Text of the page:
Exercises: Data Types
Work on these exercises in the IntelliJ
java-web-dev-exercises project. Create a new class for each numbered exercise. You may name the classes whatever you like, but use proper
Java Naming Conventions and make sure that the file name matches the class name.
Creating a Package and Classes
Here is how to create a new module to store these exercises, and how to create new classes within this package:
Click on the folder
java-web-dev-projectsin the Project pane.
Open the package
datatypes-exercisesdirectory create the following directory structure:
Right-click (or control-click for some Mac users) on the
javafolder and select New and then select Package.Note
You may have to right click on the
javadirectory and mark the directory as “Sources root” in order to create a new package.
Name the new package
Right click on the package and select New and then Java Class.
Name this what you will name your class (for example, in the 1st exercise below, you might name the class
Repeat steps 7 and 8 to create new classes.
You will be asked whether you want to add this file to Git. Press the “Yes” or “Add” button.
This is similar to
git init and will allow you to stage your work later.
- You created the new class! You should see it in the file tree. You can proceed to write code within it. (Don’t forget to write the
Write a new “Hello, World” program to prompt the user for their name and greet them by name.
Follow steps 7 and 8 above to create a new
HelloWorld Classinside of your
importstatement at the the top of the file to include
Declare a variable of type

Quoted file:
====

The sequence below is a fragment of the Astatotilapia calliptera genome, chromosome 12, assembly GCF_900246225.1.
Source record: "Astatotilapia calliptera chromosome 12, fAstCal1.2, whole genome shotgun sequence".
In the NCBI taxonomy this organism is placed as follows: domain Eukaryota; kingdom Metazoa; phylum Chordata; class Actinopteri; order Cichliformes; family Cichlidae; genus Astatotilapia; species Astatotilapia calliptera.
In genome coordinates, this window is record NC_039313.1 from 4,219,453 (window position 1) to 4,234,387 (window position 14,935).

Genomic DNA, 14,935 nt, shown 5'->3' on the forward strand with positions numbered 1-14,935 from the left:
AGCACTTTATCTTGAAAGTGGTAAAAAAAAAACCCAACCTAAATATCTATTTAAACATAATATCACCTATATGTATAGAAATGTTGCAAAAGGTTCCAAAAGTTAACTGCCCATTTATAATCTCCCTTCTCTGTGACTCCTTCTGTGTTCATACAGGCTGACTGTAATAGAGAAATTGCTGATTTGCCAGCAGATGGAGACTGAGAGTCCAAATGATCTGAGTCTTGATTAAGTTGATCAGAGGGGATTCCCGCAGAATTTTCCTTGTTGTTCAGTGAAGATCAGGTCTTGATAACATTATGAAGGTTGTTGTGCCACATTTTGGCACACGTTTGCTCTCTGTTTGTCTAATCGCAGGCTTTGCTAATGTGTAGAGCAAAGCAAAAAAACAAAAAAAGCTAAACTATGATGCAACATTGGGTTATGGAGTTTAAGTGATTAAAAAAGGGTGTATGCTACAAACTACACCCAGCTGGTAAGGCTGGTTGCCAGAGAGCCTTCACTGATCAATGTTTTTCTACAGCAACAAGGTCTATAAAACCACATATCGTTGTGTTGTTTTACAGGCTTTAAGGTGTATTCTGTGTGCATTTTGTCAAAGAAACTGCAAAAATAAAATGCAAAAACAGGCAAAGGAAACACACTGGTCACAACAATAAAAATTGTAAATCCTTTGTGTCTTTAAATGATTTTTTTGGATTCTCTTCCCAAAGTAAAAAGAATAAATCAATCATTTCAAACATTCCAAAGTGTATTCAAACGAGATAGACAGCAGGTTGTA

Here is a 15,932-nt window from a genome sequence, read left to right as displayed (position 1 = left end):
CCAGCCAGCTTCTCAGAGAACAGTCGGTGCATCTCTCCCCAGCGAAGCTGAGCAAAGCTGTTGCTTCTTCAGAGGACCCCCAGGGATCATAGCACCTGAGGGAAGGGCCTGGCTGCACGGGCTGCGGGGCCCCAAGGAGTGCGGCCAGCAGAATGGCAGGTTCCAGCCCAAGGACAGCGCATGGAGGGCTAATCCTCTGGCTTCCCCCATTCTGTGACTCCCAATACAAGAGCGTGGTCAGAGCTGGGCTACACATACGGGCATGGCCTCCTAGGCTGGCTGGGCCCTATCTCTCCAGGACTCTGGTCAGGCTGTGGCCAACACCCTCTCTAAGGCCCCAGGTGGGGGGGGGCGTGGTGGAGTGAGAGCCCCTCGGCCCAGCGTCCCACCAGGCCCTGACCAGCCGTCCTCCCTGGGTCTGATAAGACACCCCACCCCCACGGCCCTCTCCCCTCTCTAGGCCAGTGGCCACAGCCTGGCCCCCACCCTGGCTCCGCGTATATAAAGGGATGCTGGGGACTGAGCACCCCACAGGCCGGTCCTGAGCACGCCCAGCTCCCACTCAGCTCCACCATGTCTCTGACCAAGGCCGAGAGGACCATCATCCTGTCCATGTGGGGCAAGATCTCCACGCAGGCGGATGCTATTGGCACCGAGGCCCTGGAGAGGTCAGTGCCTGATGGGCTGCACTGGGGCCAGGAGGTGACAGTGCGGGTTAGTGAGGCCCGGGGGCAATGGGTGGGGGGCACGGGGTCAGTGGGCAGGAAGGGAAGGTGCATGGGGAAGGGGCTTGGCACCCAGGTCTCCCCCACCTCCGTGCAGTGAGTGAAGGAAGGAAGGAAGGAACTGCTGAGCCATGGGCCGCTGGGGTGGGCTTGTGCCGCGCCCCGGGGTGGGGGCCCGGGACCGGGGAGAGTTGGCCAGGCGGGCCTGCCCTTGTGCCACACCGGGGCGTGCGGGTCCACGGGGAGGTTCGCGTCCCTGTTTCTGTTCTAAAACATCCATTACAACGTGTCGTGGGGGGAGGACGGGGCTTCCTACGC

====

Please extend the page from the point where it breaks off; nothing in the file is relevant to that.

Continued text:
Scanner input = new Scanner(System.in);
Add a question to ask the user:
System.out.println("Hello, what is your name:");
Create a variable to store the user’s response using the
String name = input.nextLine();
Use concatenation to print the greeting:
System.out.println("Hello " + name);
Right-click/Control-click the arrow next to your class and run the program.
B. Numeric Types
Write a program to calculate the area of a rectangle and print the answer to the console. You should prompt the user for the dimensions. (What data types should the dimensions be?)
Follow steps 7 and 8 above to create a new Class inside of your exercises.
importstatement at the top of your file to use
Scannerobject to handle the user’s input.
Add a print line to prompt the user for the length of the rectangle.
Define a variable to handle the user’s response. Now is the time to know what type the dimension will be.Tip
You’ll need to use a different Scanner method than what we used in Exercise 1 above.
Repeat the previous two steps to ask for and store the rectangle’s width.
Use the length and width values to calculate the rectangle’s area.
Print a statement using concatenation to communicate to the user what the area of their rectangle is.
Run the program to verify your code.
C. Numeric Types
Write a program that asks a user for the number of miles they have driven and the amount of gas they’ve consumed (in gallons), and print their miles-per-gallon.
The first sentence of Alice’s Adventures in Wonderland is below. Store this sentence in a string, and then prompt the user for a term to search for within this string. Print whether or not the search term was found. Make the search case-insensitive, so that searching for “alice”, for example, prints
Alice was beginning to get very tired of sitting by her sister on the bank, and of having nothing to do: once or twice she had peeped into the book her sister was reading, but it had no pictures or conversations in it, ‘and what is the use of a book,’ thought Alice ‘without pictures or conversation?’
You may want to write the string above on more than one line in your solution. Java 17 and IntelliJ give you a few options to do so. The easiest, thanks to your IDE, is to press Enter as you type the string. IntelliJ will close the string and concatenate it with the next line to create one longer string.
Extend the previous exercise. Assume the user enters a word that is in the sentence. Print out its index within the string and its length. Next, remove the word from the string and print the sentence again to confirm your code. Remember that strings are immutable, so you will need to reassign the old sentence variable or create a new one to store the updated phrase.